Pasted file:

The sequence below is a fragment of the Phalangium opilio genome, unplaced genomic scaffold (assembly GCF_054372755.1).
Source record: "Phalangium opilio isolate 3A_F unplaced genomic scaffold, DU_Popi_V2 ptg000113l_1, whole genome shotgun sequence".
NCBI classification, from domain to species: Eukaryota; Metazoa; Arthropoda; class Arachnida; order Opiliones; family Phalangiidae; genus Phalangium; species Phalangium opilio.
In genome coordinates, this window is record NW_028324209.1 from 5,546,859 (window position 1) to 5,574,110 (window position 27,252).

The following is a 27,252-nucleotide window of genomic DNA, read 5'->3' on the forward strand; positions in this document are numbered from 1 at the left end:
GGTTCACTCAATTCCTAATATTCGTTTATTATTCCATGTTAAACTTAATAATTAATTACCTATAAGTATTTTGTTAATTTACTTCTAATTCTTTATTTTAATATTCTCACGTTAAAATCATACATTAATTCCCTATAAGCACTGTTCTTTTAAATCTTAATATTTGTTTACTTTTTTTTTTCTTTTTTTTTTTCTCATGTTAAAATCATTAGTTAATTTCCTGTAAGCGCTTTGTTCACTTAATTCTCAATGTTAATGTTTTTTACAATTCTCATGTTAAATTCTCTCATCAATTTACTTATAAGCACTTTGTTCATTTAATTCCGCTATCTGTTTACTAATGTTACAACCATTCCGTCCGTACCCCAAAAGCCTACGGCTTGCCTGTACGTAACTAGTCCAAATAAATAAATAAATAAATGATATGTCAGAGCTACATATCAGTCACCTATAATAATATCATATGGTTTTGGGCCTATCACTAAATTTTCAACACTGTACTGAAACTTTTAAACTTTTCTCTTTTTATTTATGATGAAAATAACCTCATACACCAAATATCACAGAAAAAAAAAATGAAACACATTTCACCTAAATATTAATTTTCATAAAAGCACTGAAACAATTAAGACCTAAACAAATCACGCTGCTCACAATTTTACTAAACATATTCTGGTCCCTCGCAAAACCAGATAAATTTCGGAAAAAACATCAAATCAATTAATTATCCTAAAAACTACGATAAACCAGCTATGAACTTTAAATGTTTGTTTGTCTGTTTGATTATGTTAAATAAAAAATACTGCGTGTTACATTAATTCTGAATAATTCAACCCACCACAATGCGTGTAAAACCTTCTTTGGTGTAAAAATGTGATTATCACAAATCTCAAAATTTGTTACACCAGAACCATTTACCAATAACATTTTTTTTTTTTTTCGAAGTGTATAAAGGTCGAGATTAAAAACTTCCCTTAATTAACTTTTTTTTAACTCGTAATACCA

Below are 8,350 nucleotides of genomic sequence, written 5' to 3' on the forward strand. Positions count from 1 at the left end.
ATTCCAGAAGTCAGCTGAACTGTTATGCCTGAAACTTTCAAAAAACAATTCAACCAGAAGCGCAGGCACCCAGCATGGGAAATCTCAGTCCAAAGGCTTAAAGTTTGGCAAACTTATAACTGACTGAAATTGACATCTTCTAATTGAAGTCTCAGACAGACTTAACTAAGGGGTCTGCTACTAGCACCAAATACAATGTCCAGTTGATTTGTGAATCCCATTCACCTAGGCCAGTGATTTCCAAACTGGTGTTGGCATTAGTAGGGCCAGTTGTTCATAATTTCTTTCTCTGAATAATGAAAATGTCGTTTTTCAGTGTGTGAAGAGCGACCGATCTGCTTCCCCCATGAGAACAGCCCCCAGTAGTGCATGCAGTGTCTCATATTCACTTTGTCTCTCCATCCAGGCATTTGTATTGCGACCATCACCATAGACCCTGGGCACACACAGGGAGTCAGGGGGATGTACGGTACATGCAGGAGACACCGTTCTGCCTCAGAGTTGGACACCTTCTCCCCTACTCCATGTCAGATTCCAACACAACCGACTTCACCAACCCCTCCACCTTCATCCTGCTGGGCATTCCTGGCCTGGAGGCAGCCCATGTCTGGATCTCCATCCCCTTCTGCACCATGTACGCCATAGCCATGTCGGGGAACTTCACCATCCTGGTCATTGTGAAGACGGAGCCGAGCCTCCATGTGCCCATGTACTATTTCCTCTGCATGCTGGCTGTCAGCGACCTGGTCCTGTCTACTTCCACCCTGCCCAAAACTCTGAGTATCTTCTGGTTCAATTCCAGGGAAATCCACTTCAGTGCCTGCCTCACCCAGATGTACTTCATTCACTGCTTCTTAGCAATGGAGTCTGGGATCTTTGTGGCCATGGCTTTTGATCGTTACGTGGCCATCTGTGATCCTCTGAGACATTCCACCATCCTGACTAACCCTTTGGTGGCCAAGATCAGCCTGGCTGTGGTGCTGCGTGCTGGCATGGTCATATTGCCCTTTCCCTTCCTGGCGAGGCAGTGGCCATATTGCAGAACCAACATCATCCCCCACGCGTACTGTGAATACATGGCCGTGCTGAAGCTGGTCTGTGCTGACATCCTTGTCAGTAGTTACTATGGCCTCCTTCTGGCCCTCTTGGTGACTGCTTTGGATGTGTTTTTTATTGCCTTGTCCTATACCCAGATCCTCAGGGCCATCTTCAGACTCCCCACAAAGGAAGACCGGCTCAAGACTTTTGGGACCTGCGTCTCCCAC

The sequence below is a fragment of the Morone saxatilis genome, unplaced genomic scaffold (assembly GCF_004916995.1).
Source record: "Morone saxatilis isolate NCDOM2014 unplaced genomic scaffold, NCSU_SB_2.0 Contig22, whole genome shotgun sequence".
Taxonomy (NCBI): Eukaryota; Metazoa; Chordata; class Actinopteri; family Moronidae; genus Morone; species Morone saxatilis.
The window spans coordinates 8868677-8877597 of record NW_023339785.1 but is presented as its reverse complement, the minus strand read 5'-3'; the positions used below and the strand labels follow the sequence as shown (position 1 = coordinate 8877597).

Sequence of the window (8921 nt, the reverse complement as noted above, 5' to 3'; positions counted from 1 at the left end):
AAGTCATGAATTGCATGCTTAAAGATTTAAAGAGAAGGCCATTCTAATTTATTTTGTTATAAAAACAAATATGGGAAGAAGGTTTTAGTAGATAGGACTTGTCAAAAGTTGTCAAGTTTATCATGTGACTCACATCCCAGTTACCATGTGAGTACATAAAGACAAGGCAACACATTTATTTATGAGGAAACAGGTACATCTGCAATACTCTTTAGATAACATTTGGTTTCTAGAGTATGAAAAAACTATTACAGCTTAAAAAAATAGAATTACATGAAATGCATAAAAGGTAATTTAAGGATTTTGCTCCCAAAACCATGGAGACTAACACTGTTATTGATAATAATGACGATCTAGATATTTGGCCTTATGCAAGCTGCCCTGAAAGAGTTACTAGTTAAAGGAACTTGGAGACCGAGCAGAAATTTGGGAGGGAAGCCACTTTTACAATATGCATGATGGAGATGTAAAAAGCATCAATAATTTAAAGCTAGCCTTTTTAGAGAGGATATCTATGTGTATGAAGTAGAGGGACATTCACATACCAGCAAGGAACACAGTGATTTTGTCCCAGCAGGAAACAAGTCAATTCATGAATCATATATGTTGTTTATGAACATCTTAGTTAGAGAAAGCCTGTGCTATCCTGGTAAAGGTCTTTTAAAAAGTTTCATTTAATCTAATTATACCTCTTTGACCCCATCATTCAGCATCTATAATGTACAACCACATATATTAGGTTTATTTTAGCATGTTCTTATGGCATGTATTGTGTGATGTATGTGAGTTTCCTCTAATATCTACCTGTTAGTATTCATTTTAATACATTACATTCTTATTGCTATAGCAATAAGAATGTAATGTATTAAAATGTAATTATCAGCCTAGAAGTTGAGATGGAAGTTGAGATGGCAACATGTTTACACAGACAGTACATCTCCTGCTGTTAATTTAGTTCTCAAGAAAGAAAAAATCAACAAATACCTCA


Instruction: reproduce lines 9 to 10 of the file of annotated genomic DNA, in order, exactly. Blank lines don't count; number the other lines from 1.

The sequence below is a fragment of the Morone saxatilis genome, unplaced genomic scaffold (assembly GCF_004916995.1).
Source record: "Morone saxatilis isolate NCDOM2014 unplaced genomic scaffold, NCSU_SB_2.0 Contig22, whole genome shotgun sequence".